A woman has been saved from a domestic violence situation thanks to her quick-thinking daughter.
The daughter, knowing that phoning for help could anger her mother’s attacker further, pretended to be ordering a pizza after dialling 911.
She told the operator: “I would like to order a pizza.”
At first, dispatcher Tim Teneyck, who takes anything from a handful to hundreds of calls a day, replied: “This is the wrong number to call for a pizza.”
But the daughter – who reports suggest is 38 – was insistent: “No, no, no… you’re not understanding.”
Mr Teneyck realised what was happening and said: “I’m getting you now, I got it.”
He continued: “Is the other guy still there?”
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The daughter replied: “Yep, I need a large pizza.”
Mr Teneyck asked: “Alright, how about medical? You need medical?”
“No, with pepperoni,” was the reply.
“Alright, we’ll get ’em going,” Mr Teneyck said, as police headed to the home to help. He also instructed them to turn their sirens off before they arrived.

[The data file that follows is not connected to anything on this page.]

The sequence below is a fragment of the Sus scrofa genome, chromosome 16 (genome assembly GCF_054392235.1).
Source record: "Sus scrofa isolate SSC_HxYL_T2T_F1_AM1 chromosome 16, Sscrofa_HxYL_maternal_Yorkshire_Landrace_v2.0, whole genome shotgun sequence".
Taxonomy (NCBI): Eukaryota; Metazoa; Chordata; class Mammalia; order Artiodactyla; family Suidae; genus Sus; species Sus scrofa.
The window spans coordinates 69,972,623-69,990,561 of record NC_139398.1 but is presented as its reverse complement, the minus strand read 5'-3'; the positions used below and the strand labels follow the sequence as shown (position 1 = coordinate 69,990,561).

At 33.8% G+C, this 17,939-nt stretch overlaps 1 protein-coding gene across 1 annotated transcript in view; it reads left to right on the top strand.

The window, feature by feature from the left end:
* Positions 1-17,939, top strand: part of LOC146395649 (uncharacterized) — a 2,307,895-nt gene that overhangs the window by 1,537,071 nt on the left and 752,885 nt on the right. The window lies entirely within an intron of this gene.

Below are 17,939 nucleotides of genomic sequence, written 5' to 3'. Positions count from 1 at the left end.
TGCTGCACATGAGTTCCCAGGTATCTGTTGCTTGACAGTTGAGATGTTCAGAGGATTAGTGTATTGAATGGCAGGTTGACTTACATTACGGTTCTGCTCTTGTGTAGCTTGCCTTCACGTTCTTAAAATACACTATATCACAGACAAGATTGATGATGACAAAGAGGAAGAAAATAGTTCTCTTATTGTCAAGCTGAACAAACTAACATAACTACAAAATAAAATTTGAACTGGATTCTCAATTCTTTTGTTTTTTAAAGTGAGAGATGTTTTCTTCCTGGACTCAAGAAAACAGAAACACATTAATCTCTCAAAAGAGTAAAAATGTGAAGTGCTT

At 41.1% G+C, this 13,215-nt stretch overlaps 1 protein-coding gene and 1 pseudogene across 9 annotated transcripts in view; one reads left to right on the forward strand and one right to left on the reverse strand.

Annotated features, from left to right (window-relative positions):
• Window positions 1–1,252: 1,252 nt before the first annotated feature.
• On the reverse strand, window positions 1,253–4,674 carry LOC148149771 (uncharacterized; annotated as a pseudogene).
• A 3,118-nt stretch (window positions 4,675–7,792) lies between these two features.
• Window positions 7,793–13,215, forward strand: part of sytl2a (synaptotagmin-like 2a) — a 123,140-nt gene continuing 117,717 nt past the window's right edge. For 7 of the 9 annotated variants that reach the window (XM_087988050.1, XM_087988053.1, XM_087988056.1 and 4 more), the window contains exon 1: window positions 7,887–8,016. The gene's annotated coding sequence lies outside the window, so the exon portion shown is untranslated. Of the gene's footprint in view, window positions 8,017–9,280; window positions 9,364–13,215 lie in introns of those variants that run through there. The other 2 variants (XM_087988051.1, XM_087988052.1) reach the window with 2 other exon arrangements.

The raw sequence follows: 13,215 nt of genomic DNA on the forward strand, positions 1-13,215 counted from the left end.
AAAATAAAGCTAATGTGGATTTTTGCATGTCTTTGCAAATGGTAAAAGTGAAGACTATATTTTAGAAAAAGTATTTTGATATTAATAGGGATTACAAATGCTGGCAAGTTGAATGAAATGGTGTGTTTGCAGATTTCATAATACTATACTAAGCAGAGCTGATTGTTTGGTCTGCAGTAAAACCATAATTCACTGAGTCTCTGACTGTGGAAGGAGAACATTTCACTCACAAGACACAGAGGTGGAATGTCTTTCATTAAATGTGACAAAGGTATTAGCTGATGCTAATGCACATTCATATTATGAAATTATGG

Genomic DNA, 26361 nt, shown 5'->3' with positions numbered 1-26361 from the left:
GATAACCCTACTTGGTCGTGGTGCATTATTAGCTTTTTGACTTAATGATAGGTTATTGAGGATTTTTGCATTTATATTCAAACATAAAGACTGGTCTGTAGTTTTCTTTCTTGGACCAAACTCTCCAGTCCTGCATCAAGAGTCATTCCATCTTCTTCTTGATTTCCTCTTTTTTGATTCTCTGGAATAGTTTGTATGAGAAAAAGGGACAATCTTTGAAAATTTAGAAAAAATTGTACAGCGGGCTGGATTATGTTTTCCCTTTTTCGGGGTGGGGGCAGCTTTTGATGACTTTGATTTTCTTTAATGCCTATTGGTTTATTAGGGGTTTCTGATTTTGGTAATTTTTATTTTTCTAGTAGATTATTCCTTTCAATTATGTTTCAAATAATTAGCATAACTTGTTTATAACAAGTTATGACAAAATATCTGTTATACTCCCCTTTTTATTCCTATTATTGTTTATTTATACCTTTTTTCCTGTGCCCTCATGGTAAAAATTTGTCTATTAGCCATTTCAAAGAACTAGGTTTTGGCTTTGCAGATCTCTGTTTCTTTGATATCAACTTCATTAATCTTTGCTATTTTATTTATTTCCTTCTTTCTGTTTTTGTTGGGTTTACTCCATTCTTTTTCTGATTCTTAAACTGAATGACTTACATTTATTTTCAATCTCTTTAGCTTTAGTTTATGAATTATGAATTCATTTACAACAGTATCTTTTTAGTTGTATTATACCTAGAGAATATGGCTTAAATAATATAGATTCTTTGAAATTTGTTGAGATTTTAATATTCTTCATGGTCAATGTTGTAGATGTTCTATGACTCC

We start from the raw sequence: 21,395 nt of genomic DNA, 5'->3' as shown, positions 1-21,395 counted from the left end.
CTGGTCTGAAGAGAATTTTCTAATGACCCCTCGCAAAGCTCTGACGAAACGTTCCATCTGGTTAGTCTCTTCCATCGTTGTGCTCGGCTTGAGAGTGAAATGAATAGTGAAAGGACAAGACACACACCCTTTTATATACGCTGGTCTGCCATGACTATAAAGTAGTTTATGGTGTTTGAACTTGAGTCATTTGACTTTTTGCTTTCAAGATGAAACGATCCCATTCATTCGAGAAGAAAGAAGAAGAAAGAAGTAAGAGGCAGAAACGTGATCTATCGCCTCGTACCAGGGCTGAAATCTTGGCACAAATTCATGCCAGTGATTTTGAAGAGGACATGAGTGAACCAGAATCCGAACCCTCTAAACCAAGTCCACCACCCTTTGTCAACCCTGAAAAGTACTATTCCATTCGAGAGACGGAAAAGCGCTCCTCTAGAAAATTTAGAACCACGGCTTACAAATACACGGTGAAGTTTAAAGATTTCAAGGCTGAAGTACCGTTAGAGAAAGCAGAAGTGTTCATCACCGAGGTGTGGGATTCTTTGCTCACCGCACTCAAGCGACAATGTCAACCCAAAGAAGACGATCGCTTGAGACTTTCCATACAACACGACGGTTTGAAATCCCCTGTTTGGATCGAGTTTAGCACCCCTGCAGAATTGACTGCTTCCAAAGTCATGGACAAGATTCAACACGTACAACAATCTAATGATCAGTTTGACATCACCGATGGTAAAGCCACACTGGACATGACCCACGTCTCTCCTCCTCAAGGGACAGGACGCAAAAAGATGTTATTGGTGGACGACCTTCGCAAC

It was 14 years of experience that helped Mr Teneyck pick up on the caller’s situation.
He said: “I put it together after she said the second time she was really sticking to her pizza story, so I knew there was something else going on.
“It’s not really a big deal, it’s what we do every day. Yeah, it’s a little bit outside the normal but not too far out where every other dispatcher can’t do it.”
Oregon Police Chief Michael Navarre told NBC: “I’ve been in law enforcement for 42 years and I’ve never heard of a person calling up and ordering a pizza to get police response.”
He said that he hoped victims could use the example in addition to other tools that could help them contact police without risking their lives.
“So what they do is they teach people to come up with a code word and share that code word with one or two people that are close to them – neighbours, friends, relatives – so that when they are allowed to make a call but not to the police, they can use that code word.”
Mr Teneyck told the Toledo Blade that he worries exposure of the pizza ruse will alert offenders, so victims in danger should simply call and lay the phone down in a position where dispatchers can listen in and start help that way.
Never hang up, if you can help it, he said.
“The best thing to do is just have an open phone line and say as much as you can – address and names – until we can figure it all out,” he said.
The attacker was arrested and faces a domestic violence charge.